The Basque Ball: Skin Against Stone

Director: Julio Medem
Screenwriters: Julio Medem

Institute History

  • 2004 Sundance Film Festival


The Basque Ball: Skin Against Stone is the kind of smart and discursive, politically driven cinema that is rare. One of Spain's leading filmmakers, Julio Medem, its director, is known for his complex and sometimes daring narratives. But in this political essay on the Basque nationalist movement, he has taken chances that go far beyond transgressions against fictional form or sexual mores. Its screening at the San Sebastian Film Festival in the heart of Basque country generated huge controversy and criticism, especially from both the ETA (the Basque terrorist group) and the Spanish government. And despite its dense analysis of the history and cultural issues that make the situation difficult for outsiders to grasp fully, The Basque Ball is a film that can be appreciated by anyone interested in world and national struggles.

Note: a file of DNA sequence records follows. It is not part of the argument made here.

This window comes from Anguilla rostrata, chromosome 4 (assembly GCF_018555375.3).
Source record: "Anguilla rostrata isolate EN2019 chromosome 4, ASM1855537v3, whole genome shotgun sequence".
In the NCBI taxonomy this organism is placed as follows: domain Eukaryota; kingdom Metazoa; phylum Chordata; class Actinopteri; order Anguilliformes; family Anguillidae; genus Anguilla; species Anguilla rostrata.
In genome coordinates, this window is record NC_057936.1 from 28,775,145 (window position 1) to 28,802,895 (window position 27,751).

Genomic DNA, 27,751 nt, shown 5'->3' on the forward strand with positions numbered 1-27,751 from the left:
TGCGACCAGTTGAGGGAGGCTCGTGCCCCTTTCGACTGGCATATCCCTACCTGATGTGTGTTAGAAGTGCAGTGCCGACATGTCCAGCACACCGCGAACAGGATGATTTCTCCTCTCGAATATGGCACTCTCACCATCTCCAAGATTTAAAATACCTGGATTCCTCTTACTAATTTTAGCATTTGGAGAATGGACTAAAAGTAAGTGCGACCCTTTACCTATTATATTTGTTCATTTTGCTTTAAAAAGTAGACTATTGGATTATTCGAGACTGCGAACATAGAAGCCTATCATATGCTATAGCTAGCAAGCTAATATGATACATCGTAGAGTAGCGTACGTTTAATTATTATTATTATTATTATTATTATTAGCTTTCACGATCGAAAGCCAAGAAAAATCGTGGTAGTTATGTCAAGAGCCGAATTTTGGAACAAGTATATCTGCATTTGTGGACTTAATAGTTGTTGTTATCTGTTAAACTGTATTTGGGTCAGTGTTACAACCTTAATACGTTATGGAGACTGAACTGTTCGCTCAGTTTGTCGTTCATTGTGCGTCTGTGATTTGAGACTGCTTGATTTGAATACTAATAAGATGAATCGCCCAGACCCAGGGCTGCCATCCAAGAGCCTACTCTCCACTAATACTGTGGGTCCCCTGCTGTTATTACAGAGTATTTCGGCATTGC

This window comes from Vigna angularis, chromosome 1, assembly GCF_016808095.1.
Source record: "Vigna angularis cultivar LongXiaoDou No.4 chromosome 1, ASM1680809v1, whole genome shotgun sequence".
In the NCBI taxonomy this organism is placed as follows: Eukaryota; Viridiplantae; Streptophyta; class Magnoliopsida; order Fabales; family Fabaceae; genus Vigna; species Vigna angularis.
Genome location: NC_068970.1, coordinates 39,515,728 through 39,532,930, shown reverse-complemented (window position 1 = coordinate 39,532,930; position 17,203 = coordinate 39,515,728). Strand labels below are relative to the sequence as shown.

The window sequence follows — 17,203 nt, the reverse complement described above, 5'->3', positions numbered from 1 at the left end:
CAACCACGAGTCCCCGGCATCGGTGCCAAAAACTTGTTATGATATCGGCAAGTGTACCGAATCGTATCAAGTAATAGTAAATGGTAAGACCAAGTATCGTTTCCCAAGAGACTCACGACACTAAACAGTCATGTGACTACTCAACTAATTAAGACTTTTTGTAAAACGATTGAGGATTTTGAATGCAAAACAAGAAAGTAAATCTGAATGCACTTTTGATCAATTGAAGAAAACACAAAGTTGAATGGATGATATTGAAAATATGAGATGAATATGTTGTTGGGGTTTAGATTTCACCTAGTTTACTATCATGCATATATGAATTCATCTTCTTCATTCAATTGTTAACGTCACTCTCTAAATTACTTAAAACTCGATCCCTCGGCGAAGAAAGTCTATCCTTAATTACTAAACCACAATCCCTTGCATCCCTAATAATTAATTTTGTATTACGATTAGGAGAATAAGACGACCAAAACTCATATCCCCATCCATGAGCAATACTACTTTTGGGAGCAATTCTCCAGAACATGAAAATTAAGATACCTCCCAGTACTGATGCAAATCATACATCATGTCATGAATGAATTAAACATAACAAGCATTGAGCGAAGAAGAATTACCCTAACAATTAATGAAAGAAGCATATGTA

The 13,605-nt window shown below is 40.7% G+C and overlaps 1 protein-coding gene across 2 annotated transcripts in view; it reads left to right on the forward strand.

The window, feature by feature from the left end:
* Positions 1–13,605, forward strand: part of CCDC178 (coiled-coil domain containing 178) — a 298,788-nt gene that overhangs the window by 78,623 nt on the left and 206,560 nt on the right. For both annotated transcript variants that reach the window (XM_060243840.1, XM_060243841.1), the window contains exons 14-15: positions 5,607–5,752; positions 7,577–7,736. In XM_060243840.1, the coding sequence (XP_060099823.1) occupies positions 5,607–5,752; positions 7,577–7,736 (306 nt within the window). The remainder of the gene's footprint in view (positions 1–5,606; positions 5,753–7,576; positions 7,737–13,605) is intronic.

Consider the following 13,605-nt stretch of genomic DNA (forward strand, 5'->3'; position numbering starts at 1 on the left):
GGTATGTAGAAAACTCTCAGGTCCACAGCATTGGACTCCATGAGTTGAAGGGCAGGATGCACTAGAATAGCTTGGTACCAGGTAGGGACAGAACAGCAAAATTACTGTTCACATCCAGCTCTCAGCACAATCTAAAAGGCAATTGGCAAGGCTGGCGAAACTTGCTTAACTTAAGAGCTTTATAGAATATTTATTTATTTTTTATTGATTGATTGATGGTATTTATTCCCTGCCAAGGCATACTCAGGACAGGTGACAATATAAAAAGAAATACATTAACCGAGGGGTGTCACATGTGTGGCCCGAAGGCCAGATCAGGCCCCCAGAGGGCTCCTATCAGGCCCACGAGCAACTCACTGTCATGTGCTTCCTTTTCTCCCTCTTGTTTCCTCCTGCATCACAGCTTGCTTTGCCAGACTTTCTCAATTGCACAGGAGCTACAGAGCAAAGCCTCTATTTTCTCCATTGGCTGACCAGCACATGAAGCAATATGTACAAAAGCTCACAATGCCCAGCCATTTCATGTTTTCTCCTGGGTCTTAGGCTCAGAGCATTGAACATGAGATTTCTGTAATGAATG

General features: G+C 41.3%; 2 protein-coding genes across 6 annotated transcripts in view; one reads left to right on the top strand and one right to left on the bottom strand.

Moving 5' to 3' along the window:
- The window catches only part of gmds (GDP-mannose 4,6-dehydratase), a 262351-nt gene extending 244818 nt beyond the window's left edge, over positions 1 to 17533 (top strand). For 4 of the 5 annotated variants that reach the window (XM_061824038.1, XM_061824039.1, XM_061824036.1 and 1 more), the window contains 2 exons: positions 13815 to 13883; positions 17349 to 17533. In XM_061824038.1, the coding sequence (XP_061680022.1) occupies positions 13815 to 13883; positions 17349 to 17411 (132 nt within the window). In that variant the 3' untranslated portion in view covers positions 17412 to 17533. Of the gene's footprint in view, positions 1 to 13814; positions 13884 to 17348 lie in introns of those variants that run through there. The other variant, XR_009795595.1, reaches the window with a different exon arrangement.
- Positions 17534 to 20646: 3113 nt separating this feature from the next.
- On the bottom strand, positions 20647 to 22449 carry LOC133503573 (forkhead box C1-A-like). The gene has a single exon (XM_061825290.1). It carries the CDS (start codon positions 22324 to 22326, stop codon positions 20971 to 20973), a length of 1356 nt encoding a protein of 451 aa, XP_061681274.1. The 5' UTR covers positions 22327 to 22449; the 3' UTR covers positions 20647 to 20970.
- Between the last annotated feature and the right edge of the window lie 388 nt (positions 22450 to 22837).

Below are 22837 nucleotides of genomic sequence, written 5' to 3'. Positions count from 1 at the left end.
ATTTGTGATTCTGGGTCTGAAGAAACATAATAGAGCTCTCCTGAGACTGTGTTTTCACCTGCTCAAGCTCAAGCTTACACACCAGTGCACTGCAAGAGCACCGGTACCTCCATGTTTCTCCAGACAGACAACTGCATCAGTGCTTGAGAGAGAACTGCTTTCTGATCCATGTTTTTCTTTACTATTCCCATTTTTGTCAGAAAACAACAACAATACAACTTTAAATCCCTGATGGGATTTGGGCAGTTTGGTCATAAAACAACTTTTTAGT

Featuring some 70 interviews with figures ranging from Basque political leaders to academics and writers, from victims of the political violence to outside activists in international peace movements and conflict resolution, this film is not your typical comprehensive study, for it unquestionably has a point of view and focuses a purposeful eye toward a political solution. Above all, it is a film of resounding clarity and intelligence, a stimulating study of Basque nationalism and possible pathways to nonviolent resolution.

— Geoffrey Gilmore

Screening Details

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